by Irv Leon, Ph.D. –

People who suffer miscarriages and stillbirths grieve over a baby they do not know.  Understanding how these losses are different from other losses helps to appreciate the distinct way they are mourned. Here are several ways that pregnancy loss is unique.

1.  It can feel less real.

When you grieve, you typically recall the beloved with longing memories –  his/her voice, face, treasured interactions.  With pregnancy loss, there are no such memories to grieve.  There is silence and blankness instead, haunting dreams for the future rather than memories of the past.  This is why it is usually helpful after a stillbirth to see the baby you grew to love during your pregnancy, to get to know her or him as a real person, as a daughter or son.  Even if you are unable to (or choose not to) see, hold, and touch your baby, having pictures or mementos can be another way of concretizing and identifying who was lost.

2.  Sometimes it’s losing a baby; sometimes it’s not. For many women and their partners, miscarriage is a confusing, anxiety-provoking event.  Unlike a stillbirth, there usually is no body to see, and the pregnancy may not have gotten far enough along to be felt as a baby.  What was lost?  For some, it was a baby, especially if viewed earlier in ultrasound.  For others, it is felt as a blow to a woman’s maternal creativity.  Or perhaps it is a profound disappointment.  Sorting out what was lost can help determine the personal meanings of a miscarriage.

3.  It injures the self and self-esteem. More so for women than for men, pregnancy loss is an assault upon the self.  It feels as if your body has failed.  Reproducing has intimations of immortality.  It is becoming a co-creator with God.  For many women, depressed feelings following these losses may be as much a result of feeling terrible about oneself as missing one’s baby.  Finding other avenues of feeling proud of yourself may help to alleviate diminished self-worth.

4.  It revives other losses and hurts. Not uncommonly, we name our children after someone who has died, in his or her memory.  Conversely, when a baby dies, it may revive the intensity of a prior loss – a parent or some other important figure in one’s life.  When grieving a pregnancy loss persists without relief for longer than a year, an earlier loss or trauma is often involved as well.

5.  It interferes with normal development. For many people, the goal of having children is not only to love the child but to gain the adult status of parenthood as well.  Pregnancy loss often causes feelings of being left out and stagnating as one’s friends, siblings, co-workers are having children.  This often makes it intolerable to be around other pregnant women or families with babies.

6.  Others don’t understand. Many people don’t realize how profound a loss this can be.  Others may be uncomfortable with loss in general.  Even well-intentioned people say hurtful things-“You’ve been in the dumps for two weeks.  Get over it already!” “You can always have another baby.” “It was meant to be.”  Sometimes it may be useful to tell the offending person he may be well-meaning, but it doesn’t help to hear that.  If he or she is capable of listening, it may be possible to explain what the loss does mean to you.

7.  It is more difficult to end. Most losses entail grieving relationships rooted in the past.  Pregnancy loss almost entirely grieves what will be lost in the future.  So grief is intensified on particular anniversaries, especially the due date, or special holidays or experiences you hoped to share with your baby.  Even after the intense grief over pregnancy loss has subsided, there may always be events that trigger the everlasting loss of this baby.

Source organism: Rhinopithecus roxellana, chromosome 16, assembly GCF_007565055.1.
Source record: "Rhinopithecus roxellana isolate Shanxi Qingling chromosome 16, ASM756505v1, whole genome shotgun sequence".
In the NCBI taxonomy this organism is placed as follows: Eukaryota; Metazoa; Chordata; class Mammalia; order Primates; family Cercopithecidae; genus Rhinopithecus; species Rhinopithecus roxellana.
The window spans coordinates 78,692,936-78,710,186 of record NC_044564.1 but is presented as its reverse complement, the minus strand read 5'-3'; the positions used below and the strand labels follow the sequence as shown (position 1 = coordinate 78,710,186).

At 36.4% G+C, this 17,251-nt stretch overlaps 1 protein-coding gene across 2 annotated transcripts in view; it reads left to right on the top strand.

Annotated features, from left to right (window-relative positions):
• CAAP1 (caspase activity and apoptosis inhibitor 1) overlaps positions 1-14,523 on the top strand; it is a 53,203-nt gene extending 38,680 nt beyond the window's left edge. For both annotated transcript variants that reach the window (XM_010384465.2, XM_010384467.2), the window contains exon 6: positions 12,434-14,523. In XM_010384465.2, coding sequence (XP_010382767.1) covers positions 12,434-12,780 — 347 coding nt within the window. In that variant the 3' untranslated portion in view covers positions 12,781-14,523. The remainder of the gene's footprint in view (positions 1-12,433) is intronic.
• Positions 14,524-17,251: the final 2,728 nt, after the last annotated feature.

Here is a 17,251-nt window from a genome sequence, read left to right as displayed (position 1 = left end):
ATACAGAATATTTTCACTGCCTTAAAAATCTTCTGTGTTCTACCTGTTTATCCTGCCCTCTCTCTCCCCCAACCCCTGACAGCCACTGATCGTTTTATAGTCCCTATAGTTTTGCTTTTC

Irv Leon is a psychologist who has worked for more than 20 years with reproductive loss, adoption, and bereavement. He is author of When a Baby Dies: Psychotherapy for Pregnancy and Newborn Loss (Yale University Press, 1990.) Reach him at

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Monica Novak

Monica Novak became a bereaved mother in 1995 with the stillbirth of her daughter Miranda, learning firsthand the devastation of saying goodbye to a much-loved, much-wanted baby before having the chance to say hello. Three weeks later, she began a journey towards healing when she attended her first Share support group meeting. Along the way, she and six other bereaved mothers formed a close bond that carried them through the grief of miscarriage, stillbirth, and infant death, as well as the challenges of subsequent pregnancy and infertility. Having been at the opposite ends of grief and joy; despair and hope; indifference and compassion; fear and peace-sometimes simultaneously-she has captured these emotions and the story of her journey in a highly-praised new memoir titled The Good Grief Club. Monica writes and speaks on the subject of pregnancy loss and infant death and is involved with local and national organizations that provide support to families and caregivers. She is a member of the Pregnancy Loss and Infant Death Alliance (PLIDA). Her mission is to bring comfort and hope to bereaved parents worldwide and to educate and promote awareness to the physicians, nurses, clergy, counselors, family, and friends of every mother or father who has or ever will be told that their baby has no heartbeat or that nothing more can be done. The mother of three daughters, Monica lives in the Chicago area with her husband, children, and a rat terrier named Sami. For more information, please visit or e-mail Monica at Monica appeared on the radio show “Healing the Grieving Heart” discussing ”Miscarriage and Infant Loss.” To hear Monica being interviewed on this show by Dr. Gloria & Dr. Heidi Horsley, go to the following link:

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